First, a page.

Federal law is supposed to protect the privacy of your Social Security number from government inquiries — but apparently that doesn’t extend to a check on whether you’ve paid back taxes and child support. In a decision with worrying implications for those who oppose a single national identification number, a divided federal appeals court has rejected a lawyer’s refusal to submit his Social Security number along with his renewal of Maryland bar membership.
The state says it needs Social Security numbers to make sure lawyers’ child support and taxes are up to date. The court’s majority said that was enough to fit the Social Security number under the federal law that allows states to use your number for tax purposes. That definition is so loose that it enables states to ask for your Social Security number pretty much whenever they want — even when their records have been hacked.
The test case was initiated by a Washington-based lawyer named Michael Tankersley, who is a member in good standing of the Maryland bar. He got legal help from the watchdog group Public Citizen, which among other things is interested in promoting privacy-rights litigation.
In Maryland, anyone who wants to practice law has to pay a fee that goes to the client protection fund run by the state bar. Along with the annual fee, the lawyer’s Social Security number must be disclosed. That’s by order of the Maryland Court of Appeals, which has responsibility for attorney registration in the state. The Court of Appeals says that it’s necessary so that the state can ensure that its lawyers have paid back taxes and child support that they might owe.
Tankersley paid the fee but never disclosed his Social Security number. He says he’s worried about identity theft generally, and points out that Maryland agencies have had data stolen in cyberattacks. The state authorities suspended his license.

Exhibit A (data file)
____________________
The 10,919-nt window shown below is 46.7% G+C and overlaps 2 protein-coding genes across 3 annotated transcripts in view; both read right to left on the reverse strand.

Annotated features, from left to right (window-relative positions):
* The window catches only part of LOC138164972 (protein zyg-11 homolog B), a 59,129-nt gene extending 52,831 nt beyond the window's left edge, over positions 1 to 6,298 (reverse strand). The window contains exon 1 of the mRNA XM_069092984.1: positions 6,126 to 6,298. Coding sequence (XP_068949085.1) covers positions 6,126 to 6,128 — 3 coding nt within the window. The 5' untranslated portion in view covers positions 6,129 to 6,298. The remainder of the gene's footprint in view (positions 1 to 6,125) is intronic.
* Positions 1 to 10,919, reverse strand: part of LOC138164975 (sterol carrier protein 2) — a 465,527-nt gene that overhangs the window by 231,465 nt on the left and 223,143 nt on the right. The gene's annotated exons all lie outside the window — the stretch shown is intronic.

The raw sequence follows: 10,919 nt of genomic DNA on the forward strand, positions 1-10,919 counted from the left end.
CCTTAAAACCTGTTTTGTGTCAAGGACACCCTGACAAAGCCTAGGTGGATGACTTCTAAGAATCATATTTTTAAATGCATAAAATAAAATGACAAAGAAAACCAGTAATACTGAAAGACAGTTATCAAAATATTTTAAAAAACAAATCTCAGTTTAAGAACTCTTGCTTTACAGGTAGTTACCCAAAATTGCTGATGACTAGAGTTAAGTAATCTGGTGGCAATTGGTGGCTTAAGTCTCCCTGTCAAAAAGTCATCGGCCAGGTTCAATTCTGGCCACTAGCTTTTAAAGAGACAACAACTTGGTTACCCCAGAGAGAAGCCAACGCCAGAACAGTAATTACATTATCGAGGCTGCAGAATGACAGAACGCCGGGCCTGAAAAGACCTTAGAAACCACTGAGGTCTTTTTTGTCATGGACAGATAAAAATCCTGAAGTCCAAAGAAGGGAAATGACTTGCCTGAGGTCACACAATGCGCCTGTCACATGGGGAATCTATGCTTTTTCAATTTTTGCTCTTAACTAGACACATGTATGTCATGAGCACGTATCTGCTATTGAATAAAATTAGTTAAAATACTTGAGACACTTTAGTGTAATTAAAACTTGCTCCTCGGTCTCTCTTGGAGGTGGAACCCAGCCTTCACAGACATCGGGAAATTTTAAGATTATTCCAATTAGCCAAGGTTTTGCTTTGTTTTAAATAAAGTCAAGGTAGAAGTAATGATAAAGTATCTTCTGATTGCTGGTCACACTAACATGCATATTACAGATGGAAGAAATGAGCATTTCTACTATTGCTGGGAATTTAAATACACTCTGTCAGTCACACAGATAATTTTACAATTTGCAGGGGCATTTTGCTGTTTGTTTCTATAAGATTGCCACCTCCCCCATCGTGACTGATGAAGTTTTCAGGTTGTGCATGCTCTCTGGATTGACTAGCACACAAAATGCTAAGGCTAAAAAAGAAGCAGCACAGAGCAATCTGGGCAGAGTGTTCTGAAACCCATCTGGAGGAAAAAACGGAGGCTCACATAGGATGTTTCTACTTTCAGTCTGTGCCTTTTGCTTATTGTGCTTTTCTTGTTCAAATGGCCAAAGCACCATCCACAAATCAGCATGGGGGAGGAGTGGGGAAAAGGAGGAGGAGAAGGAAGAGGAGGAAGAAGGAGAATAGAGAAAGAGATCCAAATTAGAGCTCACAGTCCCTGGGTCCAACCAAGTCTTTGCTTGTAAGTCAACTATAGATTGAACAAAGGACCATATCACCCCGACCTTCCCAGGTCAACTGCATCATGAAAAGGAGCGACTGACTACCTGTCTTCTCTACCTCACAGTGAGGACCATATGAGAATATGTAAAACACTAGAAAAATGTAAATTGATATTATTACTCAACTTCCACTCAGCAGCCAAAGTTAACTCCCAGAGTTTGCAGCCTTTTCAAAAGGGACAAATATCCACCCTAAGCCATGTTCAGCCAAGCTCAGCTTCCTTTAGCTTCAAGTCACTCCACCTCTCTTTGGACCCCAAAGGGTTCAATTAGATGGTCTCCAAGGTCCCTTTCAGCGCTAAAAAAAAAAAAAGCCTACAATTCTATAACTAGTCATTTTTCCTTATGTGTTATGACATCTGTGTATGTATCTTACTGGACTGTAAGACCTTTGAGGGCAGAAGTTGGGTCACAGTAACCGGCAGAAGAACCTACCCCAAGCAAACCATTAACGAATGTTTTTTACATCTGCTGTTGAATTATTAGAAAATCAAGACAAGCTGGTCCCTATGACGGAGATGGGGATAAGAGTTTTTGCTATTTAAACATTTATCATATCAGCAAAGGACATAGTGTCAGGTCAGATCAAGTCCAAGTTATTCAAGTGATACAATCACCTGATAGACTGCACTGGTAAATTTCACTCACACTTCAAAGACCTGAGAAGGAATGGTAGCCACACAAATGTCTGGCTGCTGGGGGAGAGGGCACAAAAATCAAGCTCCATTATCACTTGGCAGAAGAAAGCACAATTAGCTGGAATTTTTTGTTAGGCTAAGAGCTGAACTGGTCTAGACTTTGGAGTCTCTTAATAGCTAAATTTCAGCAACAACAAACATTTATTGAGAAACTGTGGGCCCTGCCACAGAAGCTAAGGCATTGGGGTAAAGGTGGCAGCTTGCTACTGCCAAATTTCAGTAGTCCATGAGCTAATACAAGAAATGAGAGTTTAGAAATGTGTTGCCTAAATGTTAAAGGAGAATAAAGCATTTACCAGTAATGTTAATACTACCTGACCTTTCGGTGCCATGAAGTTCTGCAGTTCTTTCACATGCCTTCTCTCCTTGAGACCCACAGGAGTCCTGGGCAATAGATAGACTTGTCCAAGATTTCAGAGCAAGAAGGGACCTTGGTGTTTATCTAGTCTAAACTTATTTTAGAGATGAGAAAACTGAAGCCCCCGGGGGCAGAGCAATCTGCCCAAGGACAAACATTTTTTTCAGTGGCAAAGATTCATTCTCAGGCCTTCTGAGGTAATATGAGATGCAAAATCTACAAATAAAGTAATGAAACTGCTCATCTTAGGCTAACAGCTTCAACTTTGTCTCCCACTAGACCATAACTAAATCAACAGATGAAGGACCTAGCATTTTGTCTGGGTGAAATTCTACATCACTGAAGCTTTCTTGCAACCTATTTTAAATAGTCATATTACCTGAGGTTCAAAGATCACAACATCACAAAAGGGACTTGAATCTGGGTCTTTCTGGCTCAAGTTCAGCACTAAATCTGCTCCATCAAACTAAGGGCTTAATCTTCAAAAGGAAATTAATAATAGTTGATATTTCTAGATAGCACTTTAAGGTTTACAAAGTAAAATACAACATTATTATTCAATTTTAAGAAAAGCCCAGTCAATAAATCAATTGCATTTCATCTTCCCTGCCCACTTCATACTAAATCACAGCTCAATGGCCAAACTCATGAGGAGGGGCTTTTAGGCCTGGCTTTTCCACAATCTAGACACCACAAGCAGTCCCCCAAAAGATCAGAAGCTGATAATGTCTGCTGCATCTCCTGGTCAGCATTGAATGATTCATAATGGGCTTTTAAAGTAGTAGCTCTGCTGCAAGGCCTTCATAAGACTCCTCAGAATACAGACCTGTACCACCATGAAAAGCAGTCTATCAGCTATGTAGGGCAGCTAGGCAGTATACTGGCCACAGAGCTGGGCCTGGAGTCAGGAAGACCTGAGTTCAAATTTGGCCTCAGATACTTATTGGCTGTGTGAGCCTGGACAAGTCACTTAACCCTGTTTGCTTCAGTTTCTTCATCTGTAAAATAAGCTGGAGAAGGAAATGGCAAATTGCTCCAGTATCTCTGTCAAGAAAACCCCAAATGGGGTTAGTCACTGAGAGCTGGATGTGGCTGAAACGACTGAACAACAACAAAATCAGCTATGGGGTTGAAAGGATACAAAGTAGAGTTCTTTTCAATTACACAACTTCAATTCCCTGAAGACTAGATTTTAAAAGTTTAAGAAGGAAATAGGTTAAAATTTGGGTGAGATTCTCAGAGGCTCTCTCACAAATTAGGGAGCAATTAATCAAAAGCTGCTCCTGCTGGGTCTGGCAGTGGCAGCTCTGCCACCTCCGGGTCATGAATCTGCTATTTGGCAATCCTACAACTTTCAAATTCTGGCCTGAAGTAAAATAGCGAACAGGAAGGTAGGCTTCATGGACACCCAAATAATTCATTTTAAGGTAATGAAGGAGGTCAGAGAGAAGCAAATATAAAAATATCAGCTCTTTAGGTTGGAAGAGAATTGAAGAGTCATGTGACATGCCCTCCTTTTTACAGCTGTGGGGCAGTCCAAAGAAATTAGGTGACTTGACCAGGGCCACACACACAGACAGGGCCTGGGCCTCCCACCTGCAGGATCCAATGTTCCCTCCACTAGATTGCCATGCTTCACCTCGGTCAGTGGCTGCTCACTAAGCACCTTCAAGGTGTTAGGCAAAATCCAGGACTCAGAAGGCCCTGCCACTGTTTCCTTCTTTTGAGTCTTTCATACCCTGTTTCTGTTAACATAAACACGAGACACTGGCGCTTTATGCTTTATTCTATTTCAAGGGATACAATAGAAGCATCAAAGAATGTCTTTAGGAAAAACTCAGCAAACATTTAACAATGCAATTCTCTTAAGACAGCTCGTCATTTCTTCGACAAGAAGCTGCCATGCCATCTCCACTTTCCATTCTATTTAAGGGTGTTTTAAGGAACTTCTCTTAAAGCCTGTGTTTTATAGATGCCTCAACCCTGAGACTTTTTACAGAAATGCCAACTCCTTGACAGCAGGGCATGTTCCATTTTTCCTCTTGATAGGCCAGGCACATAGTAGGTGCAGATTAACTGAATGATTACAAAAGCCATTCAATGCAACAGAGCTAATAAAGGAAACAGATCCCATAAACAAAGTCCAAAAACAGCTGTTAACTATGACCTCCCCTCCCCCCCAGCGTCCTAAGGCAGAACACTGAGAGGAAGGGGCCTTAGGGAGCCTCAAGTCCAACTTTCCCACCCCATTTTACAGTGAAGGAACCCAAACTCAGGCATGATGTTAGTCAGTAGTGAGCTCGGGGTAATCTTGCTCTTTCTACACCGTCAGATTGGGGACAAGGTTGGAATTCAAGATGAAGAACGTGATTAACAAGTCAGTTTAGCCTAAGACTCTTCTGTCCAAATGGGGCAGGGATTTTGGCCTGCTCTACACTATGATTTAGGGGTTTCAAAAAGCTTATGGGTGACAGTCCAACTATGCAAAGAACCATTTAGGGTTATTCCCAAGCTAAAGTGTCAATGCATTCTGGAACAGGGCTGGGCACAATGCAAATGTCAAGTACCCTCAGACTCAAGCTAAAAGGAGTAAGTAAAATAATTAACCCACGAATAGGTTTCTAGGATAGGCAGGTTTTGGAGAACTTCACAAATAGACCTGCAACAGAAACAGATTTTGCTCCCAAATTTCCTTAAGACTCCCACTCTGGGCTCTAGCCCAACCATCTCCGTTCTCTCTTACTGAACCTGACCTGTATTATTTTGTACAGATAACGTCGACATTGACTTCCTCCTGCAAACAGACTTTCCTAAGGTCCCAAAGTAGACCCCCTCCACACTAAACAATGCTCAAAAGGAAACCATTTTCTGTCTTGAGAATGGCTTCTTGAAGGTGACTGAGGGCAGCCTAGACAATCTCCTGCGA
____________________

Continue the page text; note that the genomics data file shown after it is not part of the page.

Tankersley’s legal argument was based on the federal Privacy Act, which says that it’s “unlawful for any federal, state or local government agency to deny to any individual any right, benefit, or privilege provided by law because of such individual’s refusal to disclose his Social Security account number.”
On the surface, the privacy law sounds as though it covers Tankersley’s situation. He wants the privilege of practicing law in Maryland, and the state is withholding his right to practice because of his refusal to disclose his Social Security number.
But things are a bit more complicated, because two other federal laws, the Welfare Reform Act and the Tax Reform Act, both allow states to demand your Social Security number in particular situations.
The U.S. Court of Appeals for the 4th Circuit first held that the welfare law didn’t cover Tankersley’s case. That law allows the government to require the Social Security number of “any applicant for a professional license.” The court said Tankersley wasn’t an applicant because he already had a license to practice law and was just seeking to renew the license.
But a majority of the panel went on to say that the Tax Reform Act trumped the Privacy Act. The tax law says that a state can ask for a Social Security number “in the administration of any” tax law from “any individual who is or appears to be” affected by the tax law.
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